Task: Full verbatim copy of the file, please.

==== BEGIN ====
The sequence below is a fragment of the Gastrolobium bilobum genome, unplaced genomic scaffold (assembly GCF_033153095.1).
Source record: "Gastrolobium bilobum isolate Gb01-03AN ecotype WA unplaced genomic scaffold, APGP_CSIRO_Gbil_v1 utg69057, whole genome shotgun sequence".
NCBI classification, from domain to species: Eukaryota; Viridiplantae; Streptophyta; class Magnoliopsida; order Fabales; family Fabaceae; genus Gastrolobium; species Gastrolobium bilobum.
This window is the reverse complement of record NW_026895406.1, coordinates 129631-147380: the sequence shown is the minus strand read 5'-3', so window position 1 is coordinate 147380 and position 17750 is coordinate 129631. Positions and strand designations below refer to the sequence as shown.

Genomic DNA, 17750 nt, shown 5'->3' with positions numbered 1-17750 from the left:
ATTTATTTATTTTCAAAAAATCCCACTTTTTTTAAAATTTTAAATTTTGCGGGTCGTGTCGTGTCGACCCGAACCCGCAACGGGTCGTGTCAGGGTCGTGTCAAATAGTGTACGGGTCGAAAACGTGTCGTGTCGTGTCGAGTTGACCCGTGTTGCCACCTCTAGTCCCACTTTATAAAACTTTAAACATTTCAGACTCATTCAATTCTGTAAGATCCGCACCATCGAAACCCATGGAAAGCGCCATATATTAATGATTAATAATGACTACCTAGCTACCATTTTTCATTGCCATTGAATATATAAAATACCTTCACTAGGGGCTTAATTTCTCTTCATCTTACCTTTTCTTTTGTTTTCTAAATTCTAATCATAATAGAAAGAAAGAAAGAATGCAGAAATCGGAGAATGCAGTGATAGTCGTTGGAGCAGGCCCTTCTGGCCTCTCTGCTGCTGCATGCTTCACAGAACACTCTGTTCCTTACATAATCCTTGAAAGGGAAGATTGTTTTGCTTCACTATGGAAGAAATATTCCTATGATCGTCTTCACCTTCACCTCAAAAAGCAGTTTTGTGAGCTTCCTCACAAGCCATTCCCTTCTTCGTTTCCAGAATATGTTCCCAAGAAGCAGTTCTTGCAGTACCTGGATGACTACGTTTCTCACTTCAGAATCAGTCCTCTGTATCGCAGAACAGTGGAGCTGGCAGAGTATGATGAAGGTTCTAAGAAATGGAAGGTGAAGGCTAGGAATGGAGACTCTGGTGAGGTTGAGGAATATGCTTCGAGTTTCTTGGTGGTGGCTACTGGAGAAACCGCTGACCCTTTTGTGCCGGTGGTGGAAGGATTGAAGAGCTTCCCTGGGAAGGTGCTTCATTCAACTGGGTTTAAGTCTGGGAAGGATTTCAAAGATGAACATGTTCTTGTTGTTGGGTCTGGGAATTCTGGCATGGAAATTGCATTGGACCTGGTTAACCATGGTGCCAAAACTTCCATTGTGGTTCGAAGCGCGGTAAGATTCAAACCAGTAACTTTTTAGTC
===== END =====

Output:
The sequence below is a fragment of the Gastrolobium bilobum genome, unplaced genomic scaffold (assembly GCF_033153095.1).
Source record: "Gastrolobium bilobum isolate Gb01-03AN ecotype WA unplaced genomic scaffold, APGP_CSIRO_Gbil_v1 utg69057, whole genome shotgun sequence".
NCBI classification, from domain to species: Eukaryota; Viridiplantae; Streptophyta; class Magnoliopsida; order Fabales; family Fabaceae; genus Gastrolobium; species Gastrolobium bilobum.
This window is the reverse complement of record NW_026895406.1, coordinates 129631-147380: the sequence shown is the minus strand read 5'-3', so window position 1 is coordinate 147380 and position 17750 is coordinate 129631. Positions and strand designations below refer to the sequence as shown.

Genomic DNA, 17750 nt, shown 5'->3' with positions numbered 1-17750 from the left:
ATTTATTTATTTTCAAAAAATCCCACTTTTTTTAAAATTTTAAATTTTGCGGGTCGTGTCGTGTCGACCCGAACCCGCAACGGGTCGTGTCAGGGTCGTGTCAAATAGTGTACGGGTCGAAAACGTGTCGTGTCGTGTCGAGTTGACCCGTGTTGCCACCTCTAGTCCCACTTTATAAAACTTTAAACATTTCAGACTCATTCAATTCTGTAAGATCCGCACCATCGAAACCCATGGAAAGCGCCATATATTAATGATTAATAATGACTACCTAGCTACCATTTTTCATTGCCATTGAATATATAAAATACCTTCACTAGGGGCTTAATTTCTCTTCATCTTACCTTTTCTTTTGTTTTCTAAATTCTAATCATAATAGAAAGAAAGAAAGAATGCAGAAATCGGAGAATGCAGTGATAGTCGTTGGAGCAGGCCCTTCTGGCCTCTCTGCTGCTGCATGCTTCACAGAACACTCTGTTCCTTACATAATCCTTGAAAGGGAAGATTGTTTTGCTTCACTATGGAAGAAATATTCCTATGATCGTCTTCACCTTCACCTCAAAAAGCAGTTTTGTGAGCTTCCTCACAAGCCATTCCCTTCTTCGTTTCCAGAATATGTTCCCAAGAAGCAGTTCTTGCAGTACCTGGATGACTACGTTTCTCACTTCAGAATCAGTCCTCTGTATCGCAGAACAGTGGAGCTGGCAGAGTATGATGAAGGTTCTAAGAAATGGAAGGTGAAGGCTAGGAATGGAGACTCTGGTGAGGTTGAGGAATATGCTTCGAGTTTCTTGGTGGTGGCTACTGGAGAAACCGCTGACCCTTTTGTGCCGGTGGTGGAAGGATTGAAGAGCTTCCCTGGGAAGGTGCTTCATTCAACTGGGTTTAAGTCTGGGAAGGATTTCAAAGATGAACATGTTCTTGTTGTTGGGTCTGGGAATTCTGGCATGGAAATTGCATTGGACCTGGTTAACCATGGTGCCAAAACTTCCATTGTGGTTCGAAGCGCGGTAAGATTCAAACCAGTAACTTTTTAGTC